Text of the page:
Rivers of Wales by Jim Perrin | Books

Rivers of Wales by Jim Perrin | Books

Adam Somerset reviews Rivers of Wales by Jim Perrin, a dive into the geography, mythology, social history and natural history which exist as a result of the flowing waters.

Rivers of Wales is a complement to The Hills of Wales (reviewed in Wales Arts Review in 2016). Hills and rivers exist in symbiosis. The valleys make the uplands and the uplands make the valleys. The upland terrain works as a giant sponge, soaking up the rain. In Perrin’s metaphor the high land acts “as midwife to many rivers. Mynydd Hiraethog, Y Migneint, Waunygriafolen.. .all these have their river-children.” 

The rivers of Wales run to the hundreds. This book is made of four long chapters and an “Envoi” at the Dwyfor. Teifi and Wye receive 80 pages apiece. Cynfal, Dwyryd and Glaslyn are grouped as a trio of similar length. Dyfi and Dysynni as a pair cover a shorter 17 pages. The first words, after an acute and crisp introduction by Rob Mimpriss, are “Loops, Meanders and Thoreauvian Digressions.” The phase foretells what is to come; a river is a good metaphor for the writing – it may twist and turn unexpectedly. The ox-bow turns of the Tywi are one of the joys to be seen from the ramparts of Dryslwyn Castle. A narrowing of the banks enforces a speed of current and alternates with wider surfaces and their gentler flow. This variation is reflected in the writing which criss-crosses from polemic to meditativeness to memory.   

Jim Perrin says of landscape that it “gives you something to question, pictures to create in your mind, purposes to unravel, the jigsaw of history to piece together from the disparate elements of fact, feature, literature, place, imagination and mood.” The spell of the rivers goes beyond the literal: “Rivers are texts by which are expressed the land’s folklore, its mythology, the culture of the people, the character of each region, even the harm done to our landscapes.” The book reveals a lifetime of reading. The names of his forerunners tumble out: Ronald Blythe, Arthur George Bradley, George Borrow, Tom Fort, Bernd Heinrich, Peter Matthesen, Sorley Maclean, Cameron McNeish, George Peterken, George Schaller, Nan Shepherd. Footnotes are regular and warmly digressive. A half-page note traces the Unitarianism of  mid-Ceredigion back through Socinianism, Arianism to Arminianism. Religious schism is just one of the currents of history that haunt. The monks of Bangor-Is-Coed were massacred at the command of Canterbury, their offence the heresy of Pelagianism.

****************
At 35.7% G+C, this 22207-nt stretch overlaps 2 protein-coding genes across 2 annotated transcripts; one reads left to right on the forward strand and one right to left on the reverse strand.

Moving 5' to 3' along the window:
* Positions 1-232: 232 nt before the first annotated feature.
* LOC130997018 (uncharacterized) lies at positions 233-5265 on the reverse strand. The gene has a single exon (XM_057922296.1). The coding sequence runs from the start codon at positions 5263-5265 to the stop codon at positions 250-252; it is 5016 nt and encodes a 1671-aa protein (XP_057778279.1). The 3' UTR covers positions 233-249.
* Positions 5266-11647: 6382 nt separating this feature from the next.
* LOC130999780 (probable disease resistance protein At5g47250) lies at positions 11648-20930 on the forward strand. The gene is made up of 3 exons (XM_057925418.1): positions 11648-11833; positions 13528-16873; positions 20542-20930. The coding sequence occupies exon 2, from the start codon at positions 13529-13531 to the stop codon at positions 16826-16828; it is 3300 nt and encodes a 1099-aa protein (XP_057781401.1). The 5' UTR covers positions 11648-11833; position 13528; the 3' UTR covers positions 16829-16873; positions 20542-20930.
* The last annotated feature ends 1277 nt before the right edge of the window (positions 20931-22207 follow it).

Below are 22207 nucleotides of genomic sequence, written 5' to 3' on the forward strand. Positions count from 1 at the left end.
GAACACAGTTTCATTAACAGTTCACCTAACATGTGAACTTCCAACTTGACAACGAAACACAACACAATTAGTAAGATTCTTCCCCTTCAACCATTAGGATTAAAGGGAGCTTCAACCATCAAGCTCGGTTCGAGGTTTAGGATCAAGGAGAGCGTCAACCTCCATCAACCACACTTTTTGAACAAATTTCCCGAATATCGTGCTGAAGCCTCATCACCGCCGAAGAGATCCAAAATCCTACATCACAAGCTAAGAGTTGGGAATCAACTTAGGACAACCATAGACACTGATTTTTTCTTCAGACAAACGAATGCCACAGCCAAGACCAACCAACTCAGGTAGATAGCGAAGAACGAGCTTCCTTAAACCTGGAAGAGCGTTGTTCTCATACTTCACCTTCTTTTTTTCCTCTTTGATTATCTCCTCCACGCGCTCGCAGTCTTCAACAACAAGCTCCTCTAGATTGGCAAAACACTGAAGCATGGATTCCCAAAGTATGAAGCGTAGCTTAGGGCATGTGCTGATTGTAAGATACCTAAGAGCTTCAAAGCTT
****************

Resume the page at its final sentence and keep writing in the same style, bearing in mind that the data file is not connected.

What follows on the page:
The Rivers of Wales is also elliptically a biography. A sole phrase speaks of “my own Manchester inner-city slum kid upbringing.” But the outdoors appeared: “In my mis-spent youth I gaffed salmon out of Afon Lledr”, he recalls, “and tickled sea trout from Afon Dwyfor.” On a first trip to Wales he made his way from the Dee to Bala to Trawsfynydd then north. Later he recalls supervising and assessing Duke of Edinburgh Award schemes. He was outdoor pursuits instructor at the City of Oxford Outdoor Pursuits Centre at Glasbury-on -Wye. Later he is making a film for the BBC in County Mayo and sleeping out under Dafydd ap Gwilym’s yew-tree. “In the 1970s”, he says “lived in Cwm Pennant.”

His eye is keenly trained for avian companions. Observations are many of curlew, dipper, drake teal, egret, golden plover, goosander, kingfisher, oystercatcher, peregrine, ring-ouzel, snipe, black-headed gull, widgeon, woodcock. He recalls Bill Condry writing of the cull of thousands of oystercatchers at Burry Inlet. Places for refreshment, conviviality and human companionship are just as regular. The Maesllwch Arms, the Harp, the Radnorshire Arms, the Boat Inn, the Anglesey Arms, the Netpool Inn, the Bryncir Arms, the Pengwern Arms, the Royal Goat, the Red Lion at Mallwyd, the Black  Lion at Derwenlas: they all get their commendation.   

But the valleys and fields that Perrin walks are no Eden. On 18th July, the First Minister led a summit at the Royal Welsh Show to reduce the pollution in the rivers of Wales. In mid-July, an amber alert was issued for the Wye due to more algal bloom, the result of phosphorus excess. From childhood Perrin remembers a history teacher who referred to the Rivers Irwell, Medlock and Irk as the Inkwell, the Mudlark and the Murk. He observes the liquid manure that flows into the Wye where it is joined the Llynfi. In the lower Teifi he sees that the water at Cilgerran “swirls brown and uninviting with the price of depleted salmon, sewin and  trout.” The book comes with the quality finish that is the Gomer hallmark (the designer is Siôn Ilar – Rob Mimpriss is editor). A late footnote gives a hint that a second volume may be due on Alun, Arrow, Cleddau, Dyfi, Rheidol, Serw and Usk. It is to be welcomed to add to the rich and distinctive voice of Perrin.


Rivers of Wales by Jim Perrin is available via Gwasg Carreg Gwalch.